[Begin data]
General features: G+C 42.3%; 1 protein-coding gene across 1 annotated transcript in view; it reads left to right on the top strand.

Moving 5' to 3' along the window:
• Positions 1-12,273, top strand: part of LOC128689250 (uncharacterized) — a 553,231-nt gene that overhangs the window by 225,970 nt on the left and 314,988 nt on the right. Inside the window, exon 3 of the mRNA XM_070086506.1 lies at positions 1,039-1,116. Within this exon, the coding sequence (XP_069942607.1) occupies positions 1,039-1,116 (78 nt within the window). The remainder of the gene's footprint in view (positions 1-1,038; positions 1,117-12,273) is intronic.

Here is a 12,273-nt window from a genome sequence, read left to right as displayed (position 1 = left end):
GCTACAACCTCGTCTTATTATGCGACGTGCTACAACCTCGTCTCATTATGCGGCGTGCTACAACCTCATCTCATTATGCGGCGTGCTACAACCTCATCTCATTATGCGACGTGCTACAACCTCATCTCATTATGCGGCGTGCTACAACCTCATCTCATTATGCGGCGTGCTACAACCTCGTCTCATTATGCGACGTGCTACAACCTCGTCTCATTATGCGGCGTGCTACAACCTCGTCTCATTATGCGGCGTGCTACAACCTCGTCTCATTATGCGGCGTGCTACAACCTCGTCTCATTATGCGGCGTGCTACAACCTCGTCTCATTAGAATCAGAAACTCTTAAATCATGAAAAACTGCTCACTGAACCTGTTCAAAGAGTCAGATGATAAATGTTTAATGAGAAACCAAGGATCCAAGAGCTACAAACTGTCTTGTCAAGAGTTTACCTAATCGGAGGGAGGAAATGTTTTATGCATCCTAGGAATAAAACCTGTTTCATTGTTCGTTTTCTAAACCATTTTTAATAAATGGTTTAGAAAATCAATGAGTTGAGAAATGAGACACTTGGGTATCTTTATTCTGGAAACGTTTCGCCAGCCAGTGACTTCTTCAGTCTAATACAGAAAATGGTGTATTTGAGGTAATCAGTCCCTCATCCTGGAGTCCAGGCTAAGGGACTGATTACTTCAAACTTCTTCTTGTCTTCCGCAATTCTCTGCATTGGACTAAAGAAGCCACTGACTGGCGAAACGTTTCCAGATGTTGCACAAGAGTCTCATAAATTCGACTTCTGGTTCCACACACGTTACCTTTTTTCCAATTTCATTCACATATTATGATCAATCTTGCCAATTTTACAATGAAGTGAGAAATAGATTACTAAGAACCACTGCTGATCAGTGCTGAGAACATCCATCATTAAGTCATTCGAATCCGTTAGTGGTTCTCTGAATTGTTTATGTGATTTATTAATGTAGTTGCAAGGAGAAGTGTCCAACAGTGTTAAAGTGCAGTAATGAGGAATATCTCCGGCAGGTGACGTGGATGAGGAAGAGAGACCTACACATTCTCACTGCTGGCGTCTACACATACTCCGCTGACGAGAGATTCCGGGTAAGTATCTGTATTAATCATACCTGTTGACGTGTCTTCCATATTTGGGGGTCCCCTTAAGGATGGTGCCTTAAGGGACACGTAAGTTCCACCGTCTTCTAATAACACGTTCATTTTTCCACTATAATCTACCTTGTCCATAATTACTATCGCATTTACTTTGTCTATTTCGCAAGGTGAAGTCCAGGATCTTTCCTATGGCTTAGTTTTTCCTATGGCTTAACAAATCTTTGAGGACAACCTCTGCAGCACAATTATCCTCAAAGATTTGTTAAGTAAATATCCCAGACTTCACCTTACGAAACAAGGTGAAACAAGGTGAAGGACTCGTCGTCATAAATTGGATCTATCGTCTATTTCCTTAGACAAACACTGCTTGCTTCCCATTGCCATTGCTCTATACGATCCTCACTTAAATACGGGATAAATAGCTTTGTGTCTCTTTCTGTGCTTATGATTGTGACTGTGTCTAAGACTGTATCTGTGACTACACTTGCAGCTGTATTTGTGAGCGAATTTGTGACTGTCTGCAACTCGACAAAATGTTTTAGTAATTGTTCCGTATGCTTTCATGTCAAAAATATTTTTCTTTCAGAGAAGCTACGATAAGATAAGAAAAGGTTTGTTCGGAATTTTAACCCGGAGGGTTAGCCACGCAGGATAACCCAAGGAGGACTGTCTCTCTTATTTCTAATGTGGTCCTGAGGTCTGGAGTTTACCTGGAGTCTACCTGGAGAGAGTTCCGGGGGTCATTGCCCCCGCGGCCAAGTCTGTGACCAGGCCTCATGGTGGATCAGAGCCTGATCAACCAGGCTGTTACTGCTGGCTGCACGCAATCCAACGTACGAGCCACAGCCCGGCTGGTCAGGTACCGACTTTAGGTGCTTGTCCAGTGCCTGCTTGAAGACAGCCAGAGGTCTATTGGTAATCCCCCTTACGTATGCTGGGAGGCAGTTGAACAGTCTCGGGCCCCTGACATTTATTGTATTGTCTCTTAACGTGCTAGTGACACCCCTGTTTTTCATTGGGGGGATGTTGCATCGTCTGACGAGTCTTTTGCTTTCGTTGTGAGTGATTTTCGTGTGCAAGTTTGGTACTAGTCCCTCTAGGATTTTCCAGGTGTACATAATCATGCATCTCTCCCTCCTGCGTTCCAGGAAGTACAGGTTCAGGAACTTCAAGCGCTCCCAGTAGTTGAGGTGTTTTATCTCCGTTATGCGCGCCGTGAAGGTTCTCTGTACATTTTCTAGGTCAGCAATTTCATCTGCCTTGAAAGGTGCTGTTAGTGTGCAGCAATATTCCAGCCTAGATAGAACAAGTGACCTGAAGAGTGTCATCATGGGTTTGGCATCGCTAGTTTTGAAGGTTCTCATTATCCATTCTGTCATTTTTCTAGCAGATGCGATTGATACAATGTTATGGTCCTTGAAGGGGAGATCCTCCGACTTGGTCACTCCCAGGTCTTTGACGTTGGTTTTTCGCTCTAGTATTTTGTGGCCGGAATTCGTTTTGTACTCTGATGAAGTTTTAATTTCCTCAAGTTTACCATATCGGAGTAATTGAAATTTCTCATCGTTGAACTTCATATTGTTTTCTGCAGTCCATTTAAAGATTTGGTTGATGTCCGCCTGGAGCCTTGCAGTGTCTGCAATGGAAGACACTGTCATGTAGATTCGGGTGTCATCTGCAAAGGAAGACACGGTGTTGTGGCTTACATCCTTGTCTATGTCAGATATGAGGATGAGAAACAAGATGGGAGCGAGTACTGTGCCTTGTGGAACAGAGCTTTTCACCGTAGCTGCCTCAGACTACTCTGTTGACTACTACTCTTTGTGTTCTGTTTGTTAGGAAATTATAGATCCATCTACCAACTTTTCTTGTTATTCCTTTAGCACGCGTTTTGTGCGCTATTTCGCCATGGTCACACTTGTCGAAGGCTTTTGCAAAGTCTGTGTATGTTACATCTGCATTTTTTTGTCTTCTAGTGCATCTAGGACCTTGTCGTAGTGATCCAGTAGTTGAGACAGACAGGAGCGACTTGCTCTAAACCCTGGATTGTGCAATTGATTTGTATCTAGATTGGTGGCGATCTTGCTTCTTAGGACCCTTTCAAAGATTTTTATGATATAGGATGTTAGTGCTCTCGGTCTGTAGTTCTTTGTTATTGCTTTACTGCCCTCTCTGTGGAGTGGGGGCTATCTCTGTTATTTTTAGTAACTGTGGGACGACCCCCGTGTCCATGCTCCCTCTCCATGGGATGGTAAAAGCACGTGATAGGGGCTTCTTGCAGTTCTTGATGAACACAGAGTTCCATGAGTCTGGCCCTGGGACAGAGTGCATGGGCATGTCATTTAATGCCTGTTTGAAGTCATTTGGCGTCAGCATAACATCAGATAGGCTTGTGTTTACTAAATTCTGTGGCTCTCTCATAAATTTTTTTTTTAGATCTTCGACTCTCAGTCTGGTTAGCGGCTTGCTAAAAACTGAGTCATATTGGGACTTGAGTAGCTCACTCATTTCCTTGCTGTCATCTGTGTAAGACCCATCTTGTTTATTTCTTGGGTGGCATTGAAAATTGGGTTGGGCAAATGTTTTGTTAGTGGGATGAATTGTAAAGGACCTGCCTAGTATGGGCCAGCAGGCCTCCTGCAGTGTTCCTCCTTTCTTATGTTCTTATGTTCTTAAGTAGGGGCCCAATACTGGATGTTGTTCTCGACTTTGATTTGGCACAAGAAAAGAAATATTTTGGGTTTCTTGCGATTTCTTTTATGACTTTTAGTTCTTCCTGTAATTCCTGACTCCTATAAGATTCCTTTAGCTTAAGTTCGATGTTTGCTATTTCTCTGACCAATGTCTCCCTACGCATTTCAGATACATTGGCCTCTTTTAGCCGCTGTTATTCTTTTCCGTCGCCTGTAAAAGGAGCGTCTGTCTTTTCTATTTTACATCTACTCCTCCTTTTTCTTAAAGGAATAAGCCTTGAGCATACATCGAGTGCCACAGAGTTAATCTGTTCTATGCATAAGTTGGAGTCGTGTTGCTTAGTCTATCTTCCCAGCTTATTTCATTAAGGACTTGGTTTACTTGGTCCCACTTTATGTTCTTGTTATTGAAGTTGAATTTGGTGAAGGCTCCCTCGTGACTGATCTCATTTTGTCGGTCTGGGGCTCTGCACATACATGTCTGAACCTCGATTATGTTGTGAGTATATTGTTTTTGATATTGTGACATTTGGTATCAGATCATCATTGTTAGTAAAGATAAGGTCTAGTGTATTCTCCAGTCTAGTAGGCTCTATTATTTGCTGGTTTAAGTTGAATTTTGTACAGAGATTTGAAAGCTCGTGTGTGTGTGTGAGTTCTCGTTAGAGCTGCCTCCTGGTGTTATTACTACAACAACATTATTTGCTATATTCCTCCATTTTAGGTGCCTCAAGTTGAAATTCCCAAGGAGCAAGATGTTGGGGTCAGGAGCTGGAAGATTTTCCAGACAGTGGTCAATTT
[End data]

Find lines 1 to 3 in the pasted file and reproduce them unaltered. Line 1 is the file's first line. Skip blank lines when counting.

General features: G+C 42.3%; 1 protein-coding gene across 1 annotated transcript in view; it reads left to right on the top strand.

Moving 5' to 3' along the window:
• Positions 1-12,273, top strand: part of LOC128689250 (uncharacterized) — a 553,231-nt gene that overhangs the window by 225,970 nt on the left and 314,988 nt on the right. Inside the window, exon 3 of the mRNA XM_070086506.1 lies at positions 1,039-1,116. Within this exon, the coding sequence (XP_069942607.1) occupies positions 1,039-1,116 (78 nt within the window). The remainder of the gene's footprint in view (positions 1-1,038; positions 1,117-12,273) is intronic.